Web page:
The shrine is well-maintained and has been re-roofed.  Inside, it’s clear that it is still serving its original function – there are plastic flowers on the altar, icons, candles, letters and poems left by visitors.  There is a memorial tablet for Dolores de YBarguen which reads in Spanish, ‘No one prays in vain to St. Joseph’, with the initials D de Y.

I retraced my steps down the valley, passing a family out bilberrying.  There was one final relic of the Hall and its inhabitants that I wanted to locate.

The Grimshawes had a private family cemetery which I  found on a high point behind the Hall and overlooking the Goyt valley. The graves of all the descendents of  Samuel Grimshawe are here, plus those of the captain of the Grimshawe yacht, and several of the servants of the family. The grave of Samuel Grimshawe, the original founder of Errwood Hall is at St Peter’s Church in Manchester.

The last family member to live at the Hall died in 1930 and the Hall was emptied of the family collections of fine art, porcelain and furniture at an auction in Macclesfield that June.  The Macclesfield Courier reported on  21 June 1930:

The beautiful surroundings of Errwood Hall, Goyt Valley, near the Cat and Fiddle, attracted large numbers of would-be buyers to the Hall last week for the sale of the household goods and chattels. The sale, which is in the hands of Messrs Turner and Son, has been authorised by the Misses Preston, who are giving up possession of the Hall.

The sale commenced on Monday last, on which day extensive bordering of rhododendrons along the winding three-quarter mile drive from the lodge to the Hall, with the help of the strong sunlight, looked their best. On each day there was a large number of buyers from the length and breadth of England, but despite this, however, the bidding was rather slow and, on the whole, poor prices were realised. The highest prices during the sale of the pictures on Tuesday was £400 for an old Spanish painting, purchased by Mr J.U. Gaskell of Ingersley Hall, Bollington.

It was already known that construction of Fernilee reservoir would begin in 1931-2, so for a short while The Hall became a Youth Hostel, until 1934 when Stockport Corporation purchased all the land for the construction of Errwood Reservoir. The Hall was demolished and the best stone used for the water treatment works, situated below the Fernilee Reservoir Dam.

Next: Whaley Bridge to Marple


Goyt walks: Fernilee reservoir

Fernilee Reservoir

We were lucky with the weather today – after a month of mainly grey skies and rain, the sun shone and the temperature climbed.  We continued the Goyt valley walk with a circuit of Fernilee reservoir, the lower and older of the two reservoirs in the valley.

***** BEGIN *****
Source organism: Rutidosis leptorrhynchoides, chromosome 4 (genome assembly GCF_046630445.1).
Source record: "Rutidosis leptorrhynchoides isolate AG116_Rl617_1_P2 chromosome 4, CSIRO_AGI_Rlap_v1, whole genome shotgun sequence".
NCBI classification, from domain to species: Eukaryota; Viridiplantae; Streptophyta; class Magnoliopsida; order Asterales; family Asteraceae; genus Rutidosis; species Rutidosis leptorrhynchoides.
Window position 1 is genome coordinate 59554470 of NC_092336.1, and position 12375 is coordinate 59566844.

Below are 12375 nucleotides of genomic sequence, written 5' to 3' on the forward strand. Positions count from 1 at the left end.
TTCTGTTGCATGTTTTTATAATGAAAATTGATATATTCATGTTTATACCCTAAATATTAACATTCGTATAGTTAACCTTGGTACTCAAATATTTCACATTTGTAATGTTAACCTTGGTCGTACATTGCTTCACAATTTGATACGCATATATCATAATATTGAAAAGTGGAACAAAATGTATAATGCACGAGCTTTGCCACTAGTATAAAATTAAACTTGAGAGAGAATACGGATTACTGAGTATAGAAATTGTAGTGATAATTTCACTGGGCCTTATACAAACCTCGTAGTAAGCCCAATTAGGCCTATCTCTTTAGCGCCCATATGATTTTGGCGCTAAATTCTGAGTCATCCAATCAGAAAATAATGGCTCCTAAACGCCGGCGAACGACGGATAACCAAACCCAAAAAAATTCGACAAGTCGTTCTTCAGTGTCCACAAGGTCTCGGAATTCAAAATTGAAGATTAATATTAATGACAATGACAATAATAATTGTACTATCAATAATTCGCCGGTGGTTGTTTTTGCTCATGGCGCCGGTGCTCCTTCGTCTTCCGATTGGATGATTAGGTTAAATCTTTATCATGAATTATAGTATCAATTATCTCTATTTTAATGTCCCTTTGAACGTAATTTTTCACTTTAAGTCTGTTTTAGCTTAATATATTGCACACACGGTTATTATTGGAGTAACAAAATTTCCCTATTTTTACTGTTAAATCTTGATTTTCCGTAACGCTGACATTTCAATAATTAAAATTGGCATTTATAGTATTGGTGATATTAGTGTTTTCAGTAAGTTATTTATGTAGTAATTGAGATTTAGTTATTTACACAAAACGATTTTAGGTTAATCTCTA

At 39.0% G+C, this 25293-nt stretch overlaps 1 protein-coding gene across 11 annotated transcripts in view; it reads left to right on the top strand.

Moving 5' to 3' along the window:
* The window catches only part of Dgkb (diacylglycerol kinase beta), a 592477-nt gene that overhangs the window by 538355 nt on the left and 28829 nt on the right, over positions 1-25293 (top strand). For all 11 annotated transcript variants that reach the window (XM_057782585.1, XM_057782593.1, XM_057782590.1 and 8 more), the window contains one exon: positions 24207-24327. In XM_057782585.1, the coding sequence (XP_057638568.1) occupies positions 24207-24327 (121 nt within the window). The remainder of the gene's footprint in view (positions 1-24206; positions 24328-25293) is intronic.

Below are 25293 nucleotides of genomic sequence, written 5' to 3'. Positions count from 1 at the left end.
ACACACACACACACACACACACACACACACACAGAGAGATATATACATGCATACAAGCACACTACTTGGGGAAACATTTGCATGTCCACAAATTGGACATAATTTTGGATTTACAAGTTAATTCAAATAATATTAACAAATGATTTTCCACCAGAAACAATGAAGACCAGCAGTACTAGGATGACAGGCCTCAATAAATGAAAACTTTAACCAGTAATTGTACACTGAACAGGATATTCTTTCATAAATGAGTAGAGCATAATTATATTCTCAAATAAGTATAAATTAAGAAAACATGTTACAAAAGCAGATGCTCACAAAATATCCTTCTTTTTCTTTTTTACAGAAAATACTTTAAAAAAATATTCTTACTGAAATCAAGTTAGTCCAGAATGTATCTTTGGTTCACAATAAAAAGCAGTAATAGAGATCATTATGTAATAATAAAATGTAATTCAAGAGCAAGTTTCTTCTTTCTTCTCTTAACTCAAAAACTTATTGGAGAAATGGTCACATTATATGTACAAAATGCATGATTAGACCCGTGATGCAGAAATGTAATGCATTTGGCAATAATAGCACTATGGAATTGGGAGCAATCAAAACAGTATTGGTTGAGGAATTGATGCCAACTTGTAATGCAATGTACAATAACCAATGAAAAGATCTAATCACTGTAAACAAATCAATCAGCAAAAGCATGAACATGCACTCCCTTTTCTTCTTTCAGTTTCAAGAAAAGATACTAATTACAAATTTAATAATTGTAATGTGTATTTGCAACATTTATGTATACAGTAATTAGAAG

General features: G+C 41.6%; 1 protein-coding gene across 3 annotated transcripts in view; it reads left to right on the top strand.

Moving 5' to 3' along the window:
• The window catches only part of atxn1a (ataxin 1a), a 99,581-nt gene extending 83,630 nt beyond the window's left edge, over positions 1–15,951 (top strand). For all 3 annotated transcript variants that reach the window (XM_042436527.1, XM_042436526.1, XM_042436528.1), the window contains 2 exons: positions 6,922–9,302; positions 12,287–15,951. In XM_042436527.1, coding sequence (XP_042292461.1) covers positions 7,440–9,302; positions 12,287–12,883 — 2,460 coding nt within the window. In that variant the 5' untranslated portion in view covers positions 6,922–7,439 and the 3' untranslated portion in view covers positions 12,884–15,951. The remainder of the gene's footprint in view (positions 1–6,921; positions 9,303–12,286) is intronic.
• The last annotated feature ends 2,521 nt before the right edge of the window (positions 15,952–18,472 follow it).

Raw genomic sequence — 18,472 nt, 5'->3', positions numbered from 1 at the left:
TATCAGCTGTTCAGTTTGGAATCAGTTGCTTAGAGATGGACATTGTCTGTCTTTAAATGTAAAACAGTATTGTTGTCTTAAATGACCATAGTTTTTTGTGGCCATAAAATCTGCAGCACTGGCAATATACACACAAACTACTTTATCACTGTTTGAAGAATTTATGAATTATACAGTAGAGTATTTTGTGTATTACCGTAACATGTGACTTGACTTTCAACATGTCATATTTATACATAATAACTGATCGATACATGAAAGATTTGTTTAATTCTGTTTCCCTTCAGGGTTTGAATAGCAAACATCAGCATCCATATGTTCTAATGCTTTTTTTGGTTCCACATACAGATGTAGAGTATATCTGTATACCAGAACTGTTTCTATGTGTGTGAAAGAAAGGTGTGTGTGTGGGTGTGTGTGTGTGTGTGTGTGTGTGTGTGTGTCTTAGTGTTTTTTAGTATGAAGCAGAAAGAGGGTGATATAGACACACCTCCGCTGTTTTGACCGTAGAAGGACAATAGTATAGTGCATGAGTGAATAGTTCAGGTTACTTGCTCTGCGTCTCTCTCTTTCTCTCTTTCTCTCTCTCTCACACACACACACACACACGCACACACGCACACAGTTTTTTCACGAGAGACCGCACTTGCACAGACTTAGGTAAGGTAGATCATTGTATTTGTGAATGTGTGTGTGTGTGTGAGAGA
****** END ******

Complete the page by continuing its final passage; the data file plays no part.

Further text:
The earliest history of the Goyt Valley belongs to Neolithic farmers around 3,000 BC, who were the first to start felling trees and clearing the ground for cultivation. Farming continued to be the predominant use of the valley for centuries. Following the Norman Conquest the Goyt lay between two Royal Hunting Forests (Peak Forest and Macclesfield Forest).

From the Middle Ages to the early 20th century, the Goyt Valley supported a flourishing community. Tenanted farms, coal mines, a water mill, a railway and a gunpowder mill were all part of the landscape. The flooding of the valley to form the Errwood and Fernilee reservoirs changes its use dramatically.  Fernilee was the first reservoir to be built in 1938 by the Stockport Corporation after they purchased the Grimshawe estate. It wasn’t until 1964 that work started on Errwood Reservoir which was officially opened in June 1968.

The Chilworth Gunpowder factory (which is thought to date back to the 16th century) now lies under the waters of Fernilee Reservoir. A serious explosion in 1909 killed three men, but the factory was still very active during the First World War.

Reaching the northern end of the reservoir, we carried on, following the Goyt through woodland and pasture in the direction of  Whaley Bridge, following old lanes and pack-horse tracks.

Reaching a point where we had a clear view across to the poetically-named Windgather Rocks, we turned and headed downhill through woods towards the footbridge across the Goyt.  At some point we lost the path and found ourselves negotiating a boggy morass.

Nobody steps into the same river twice.
The same river is never the same
Because that is the nature of water.
Similarly your changing metabolism
Means that you are no longer you.
The cells die; and the precise
Configuration of the heavenly bodies
When she told you she loved you
Will not come again in this lifetime.

You will tell me that you have executed
A monument more lasting than bronze;
But even bronze is perishable.
Your best poem, you know the one I mean,
The very language in which the poem
Was written, and the idea of language,
All these things will pass away in time.

– Derek Mahon, Heraclitus on Rivers

The return path along the east side of the reservoir follows the line of a dismantled railway – the Cromford and High Peak railway line was completed in 1831 to provide a shorter route to industrial Lancashire for Derbyshire coal than the Trent and Mersey Canal by linking the Peak Forest Canal at Whaley Bridge with the Cromford Canal near Matlock.

Initially the railway was powered by horses on the flat sections, while on nine inclined planes, stationary steam engines were used.  By the 1860s steam locomotives had replaced horses though they were still hauled up and down the inclines, along with their trains, by static steam engines.  A passenger service ran on the line from 1874 but it ended in 1877 after a fatal accident.  This is the same line that, as the High Peak Trail, runs down from Buxton through places like Parsley Hay to Cromford.

And so we arrived back at the start, and a Derbyshire ice cream from the car park refreshment van.  Then a short drive into Buxton for a substantial hummus, olive and tomato baguette at our favourite cafe, The Cafe at the Green Pavilion.